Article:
CIBC, Target in Focus
Canada’s main stock index opened lower on Wednesday, as a drop in oil prices weighed on the energy sector.
The S&P/TSX Composite Index dropped 26.44 points to open the session at 16,118.35
The Canadian dollar was down 0.34 cents at 77.67 centsU.S.
Canadian Imperial Bank of Commerce on Wednesday reported second-quarter earnings that were ahead of market expectations, helped by a strong performance by all its businesses and expansion in the United States.
The bank’s shares dipped $1.22, or 1%, to $115.64.
Nemaska Lithium said on Tuesday it had secured funding of up to $402 million from investors, which it plans to use to build a mine and processing plant to produce lithium, the key ingredient for rechargeable batteries.
Nemaska shares jettisoned 19 cents, or 16.1%, to 99 cents.
Morgan Stanley raised the rating on MEG Energy to overweight from equal weight. MEG shares gained 19 cents, or 2%, to $9.50.
Canaccord Genuity initiated coverage on Osisko Metals with speculative buy rating and price target of $1.00. Osisko shares galloped six cents, or 11.1%, to 60 cents.
The TSX Venture Exchange sank 2.62 points to 785.23
Still, eight of the 12 TSX subgroups were higher in the first hour of trading, with information technology gaining 0.8%, while gold and consumer staples each took on 0.7%.
The four laggards were weighed most by health-care, down 0.7%, financials fading 0.5%, and materials, off 0.2%.
U.S. stocks fell Wednesday after retail giant Target reported earnings that missed expectations while trade talks with China remained
uncertain after President Donald Trump said the current dealmaking may be “too hard to get done.”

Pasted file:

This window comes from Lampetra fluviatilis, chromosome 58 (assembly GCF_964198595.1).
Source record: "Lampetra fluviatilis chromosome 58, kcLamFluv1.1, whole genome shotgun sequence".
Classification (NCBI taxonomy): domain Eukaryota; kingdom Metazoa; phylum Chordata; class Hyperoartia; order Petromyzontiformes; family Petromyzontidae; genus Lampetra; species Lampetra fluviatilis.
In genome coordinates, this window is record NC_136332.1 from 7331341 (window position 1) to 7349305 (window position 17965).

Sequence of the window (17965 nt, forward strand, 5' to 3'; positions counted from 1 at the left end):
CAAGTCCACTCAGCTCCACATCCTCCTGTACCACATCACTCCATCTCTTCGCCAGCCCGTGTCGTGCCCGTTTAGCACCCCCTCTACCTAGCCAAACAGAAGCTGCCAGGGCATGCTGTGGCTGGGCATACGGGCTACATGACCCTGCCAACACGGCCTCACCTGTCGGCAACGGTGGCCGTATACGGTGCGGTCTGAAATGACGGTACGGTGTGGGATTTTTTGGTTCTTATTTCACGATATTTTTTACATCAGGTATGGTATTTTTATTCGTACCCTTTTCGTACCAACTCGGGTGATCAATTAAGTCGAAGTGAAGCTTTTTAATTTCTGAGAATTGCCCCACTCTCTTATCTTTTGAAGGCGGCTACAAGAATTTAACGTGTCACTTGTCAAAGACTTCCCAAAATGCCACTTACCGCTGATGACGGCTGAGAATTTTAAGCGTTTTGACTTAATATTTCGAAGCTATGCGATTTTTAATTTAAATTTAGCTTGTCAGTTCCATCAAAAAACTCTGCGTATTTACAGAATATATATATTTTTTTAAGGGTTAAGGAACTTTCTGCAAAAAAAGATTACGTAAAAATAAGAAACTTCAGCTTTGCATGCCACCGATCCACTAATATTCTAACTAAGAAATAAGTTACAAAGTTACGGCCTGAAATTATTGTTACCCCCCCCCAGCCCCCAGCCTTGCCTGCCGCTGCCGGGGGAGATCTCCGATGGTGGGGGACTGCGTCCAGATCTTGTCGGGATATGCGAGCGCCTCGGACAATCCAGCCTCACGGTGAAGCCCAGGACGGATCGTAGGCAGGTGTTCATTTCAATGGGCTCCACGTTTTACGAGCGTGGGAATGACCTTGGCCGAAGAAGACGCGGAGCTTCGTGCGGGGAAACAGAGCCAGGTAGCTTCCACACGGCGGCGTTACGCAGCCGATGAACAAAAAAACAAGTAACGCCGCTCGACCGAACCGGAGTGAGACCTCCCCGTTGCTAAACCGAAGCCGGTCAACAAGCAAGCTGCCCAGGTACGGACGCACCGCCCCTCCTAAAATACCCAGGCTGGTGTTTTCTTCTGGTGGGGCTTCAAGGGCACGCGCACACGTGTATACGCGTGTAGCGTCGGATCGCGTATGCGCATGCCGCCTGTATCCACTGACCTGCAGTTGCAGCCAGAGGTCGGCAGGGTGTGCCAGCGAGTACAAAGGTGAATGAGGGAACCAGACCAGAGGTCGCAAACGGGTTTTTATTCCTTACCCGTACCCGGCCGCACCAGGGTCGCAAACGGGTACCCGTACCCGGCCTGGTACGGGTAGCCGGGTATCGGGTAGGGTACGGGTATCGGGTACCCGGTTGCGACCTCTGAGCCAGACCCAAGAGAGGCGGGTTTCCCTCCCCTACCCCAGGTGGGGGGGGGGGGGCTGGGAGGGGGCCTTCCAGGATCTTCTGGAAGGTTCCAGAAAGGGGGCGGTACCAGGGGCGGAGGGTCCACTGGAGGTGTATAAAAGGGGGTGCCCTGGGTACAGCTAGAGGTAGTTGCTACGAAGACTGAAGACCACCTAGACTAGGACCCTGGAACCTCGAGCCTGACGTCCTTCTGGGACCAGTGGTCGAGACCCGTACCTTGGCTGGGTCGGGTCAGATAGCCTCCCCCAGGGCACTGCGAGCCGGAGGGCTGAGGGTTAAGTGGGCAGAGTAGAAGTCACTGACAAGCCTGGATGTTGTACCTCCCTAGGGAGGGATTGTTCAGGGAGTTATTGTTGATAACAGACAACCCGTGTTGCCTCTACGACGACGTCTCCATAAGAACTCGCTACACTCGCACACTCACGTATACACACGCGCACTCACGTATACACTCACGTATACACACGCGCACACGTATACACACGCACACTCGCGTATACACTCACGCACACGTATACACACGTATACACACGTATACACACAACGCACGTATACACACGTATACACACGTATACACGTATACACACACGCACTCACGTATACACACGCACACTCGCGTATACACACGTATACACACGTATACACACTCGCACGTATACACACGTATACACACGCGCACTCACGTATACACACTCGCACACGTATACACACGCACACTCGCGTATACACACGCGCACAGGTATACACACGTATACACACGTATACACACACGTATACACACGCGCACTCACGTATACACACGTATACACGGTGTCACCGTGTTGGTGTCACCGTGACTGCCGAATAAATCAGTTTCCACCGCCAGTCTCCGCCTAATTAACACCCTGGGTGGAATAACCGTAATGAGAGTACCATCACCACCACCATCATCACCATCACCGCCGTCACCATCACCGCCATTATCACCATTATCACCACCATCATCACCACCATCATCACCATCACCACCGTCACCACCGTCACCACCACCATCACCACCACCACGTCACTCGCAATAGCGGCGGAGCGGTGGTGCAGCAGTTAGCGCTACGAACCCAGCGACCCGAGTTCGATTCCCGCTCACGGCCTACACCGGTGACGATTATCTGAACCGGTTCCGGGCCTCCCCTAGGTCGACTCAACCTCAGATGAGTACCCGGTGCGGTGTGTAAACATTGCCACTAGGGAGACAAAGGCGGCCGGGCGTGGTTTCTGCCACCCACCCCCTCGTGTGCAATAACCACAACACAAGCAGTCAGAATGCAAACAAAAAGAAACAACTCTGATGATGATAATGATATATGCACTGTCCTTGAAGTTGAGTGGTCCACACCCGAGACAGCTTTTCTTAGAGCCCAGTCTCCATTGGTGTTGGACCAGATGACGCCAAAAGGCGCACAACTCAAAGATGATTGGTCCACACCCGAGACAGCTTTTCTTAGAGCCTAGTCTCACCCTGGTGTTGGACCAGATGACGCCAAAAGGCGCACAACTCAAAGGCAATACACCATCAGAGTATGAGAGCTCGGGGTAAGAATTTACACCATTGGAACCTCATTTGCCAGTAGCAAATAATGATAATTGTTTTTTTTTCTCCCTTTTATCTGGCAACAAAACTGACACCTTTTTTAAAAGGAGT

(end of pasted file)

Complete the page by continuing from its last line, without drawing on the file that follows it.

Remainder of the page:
The Dow Jones Industrials lost 66.91 points to 24,767.50, as Goldman Sachs and 3M led the blue-chip index lower.
The S&P 500 dropped 5.18 points to 2,719.26, amid a 0.9% decline in financials stocks and a 0.7% decline in materials stocks.
The NASDAQ faltered 7.87 points to 7,370.59, declines in Apple, Amazon and Microsoft.
Shares of Minneapolis-based Target sank more than 5% on Wednesday after it reported first-quarter earnings that missed analysts’ expectations on both the top and bottom lines.
The company blamed poor spring weather for the disappointing performance as it works to remodel many of its locations.
Home improvement retailer Lowe’s also missed expectations for the first quarter, reporting a rise in sales of just 0.6% versus expectations of a 3% increase
High-end jeweler Tiffany, meanwhile, easily beat analysts’ estimates. The company’s stock rose more than 14% after reporting earning per share of $1.14 versus expectations of 83 cents. It also raised its full-year guidance in light of the solid beat.
The New York-based company suggested its comeback plan is working to retain price-conscious millennial shoppers from drifting to new competitors.
Uncertainty over the future of trade agreements between the United States and China has kept stocks on edge over the past two days after the Trump administration said it wasn’t satisfied with the current discussions.
The president downplayed expectations for a deal Wednesday, suggesting a new direction for talks between the world’s economic powerhouses.
On the data front, there were flash manufacturing and services purchasing managers’ index figures and new home sales due this morning.
Minutes from the Federal Reserve’s latest meeting will be released at 2 p.m. ET.
Prices for the benchmark for the 10-year U.S.Treasury were higher, lowering yields to 3.02% from Tuesday’s 3.06%. Treasury prices and yields move in opposite directions.
Oil prices ditched 21 cents at $71.99U.S. a barrel.
Gold prices skidded $3.30 at $1,288.70U.S. an ounce.
This article provided by NewsEdge.